Jennifer Lopez, cherish your son's love note when he is a teen

Jennifer Lopez was gushing earlier this week about the first love note she received from her son, Max. Remember to keep those love notes handy, J-Lo. When he enters his teens, you may need them as a reminder of his mother love, even if he doesn't show it.

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    Screenshot from Jennifer Lopez's Instagram account, showing a letter written to her by her son, Max.
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Jennifer Lopez just got her first love note from her son Max that made her cry, but what she doesn’t know is that by saving that note she will have a lifelong source of tears beginning when her child becomes a teenager.

Ms. Lopez, 44, said on "The Ellen DeGeneres Show" on Wednesday that, "It says, 'I'll luv you beyond forever Mom.' I'll cry right now! Stop it!"

"It just made my whole life," the American Idol judge said of the handwritten message, which she also posted via Instagram.

Hang on to that note, J-Lo. Once Max hits his teenage years, you’re gonna need it like a child needs a security blanket.

When my son Ian, now 18, was little, he wrote to me, “I love you to the moon and back. I’m gonna marry you Mommy.”

As soon as he became a teen he coined the expression, “Mom’s touch burns like dragon fire.” He’s now 18 and can just about manage not to flinch when I try to hug him.

Actually, Lopez has a sporting chance that Max will not become a “touch-me-not” teen.

My sons Zoltan, 20, and Avery, 14, both came through the “Mom’s touch burns like dragon fire” stage and are back to being huggers again. My youngest son Quin, 10, is still a major hug monster.

When I saw Lopez’s story, my heart just turned over for her, but more for those aging love letters tucked away all over my house. I never did scrap books, but I have the notes squirreled away in books and in drawers.

In fact, Lopez inspired me to call my mom, 83, in New Jersey this morning to ask if she ever kept the love notes my brother, Adam, and I wrote to her.

“Oh, you’re killing me with this call,” she said. "I go looking for something else and instead up pops one of the love notes from your brother or you. I smile and cry at the same time. It’s crazy. I love finding them, but it totally wrecks me.”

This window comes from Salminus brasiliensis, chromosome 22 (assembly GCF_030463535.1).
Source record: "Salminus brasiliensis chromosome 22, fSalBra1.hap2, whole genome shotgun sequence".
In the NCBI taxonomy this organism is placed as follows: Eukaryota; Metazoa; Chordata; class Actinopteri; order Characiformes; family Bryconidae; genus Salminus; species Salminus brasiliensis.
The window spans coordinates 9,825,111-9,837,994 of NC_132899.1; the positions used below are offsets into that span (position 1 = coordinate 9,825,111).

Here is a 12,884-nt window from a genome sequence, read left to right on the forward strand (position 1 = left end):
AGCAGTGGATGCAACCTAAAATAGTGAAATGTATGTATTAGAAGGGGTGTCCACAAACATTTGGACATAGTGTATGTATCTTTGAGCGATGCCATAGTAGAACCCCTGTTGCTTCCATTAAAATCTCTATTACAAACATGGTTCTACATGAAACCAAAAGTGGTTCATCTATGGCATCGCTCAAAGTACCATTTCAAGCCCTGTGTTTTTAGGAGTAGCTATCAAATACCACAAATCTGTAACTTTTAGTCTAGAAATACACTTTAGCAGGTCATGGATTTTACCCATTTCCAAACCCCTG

I often feel deeply sad for my husband that he does not have a daughter to write love notes to her daddy. He has missed something truly precious because boys in our house don’t write lovey-dovey notes to Papa.

That means that as each son hits his teenage years, my husband lacks the secret weapon that has helped me to survive. When one of the boys is rude, or otherwise trying my patience and making me question why I ever had kids, I can go to their notes for moral support.

However, my husband and I both share the quirky joy of all those school-generated inadvertent love letters from our kids.

I am talking about the times when teachers assign essays with topics like, “My favorite person is…” and “My hero.”

Dad almost always makes it as the “hero” in the essays our sons have written.

I have noticed a few of those tucked away by my spouse, along with some misshapen pottery gifts from the boys when they were little.

Since Valentine’s Day is not far off, Lopez and other moms can add to their arsenal of love notes.

My mom used to have us write and draw with special Crayola crayons that allowed her to transfer those love notes by ironing them on to fabric for pillows and shirts.

Jennifer Lopez has her own clothing line and could take that a step further. My suggestion is for Lopez to solicit kid love notes from parents around the world in many languages and put them and Max’s note on wearable items.

Then, she could donate proceeds to struggling low-income parents – Wear the love and share the love.

No matter how Lopez decides to enshrine that adorable note, she now knows that, as a parent, nothing has a more lasting and powerful effect than the written words of a child we love.

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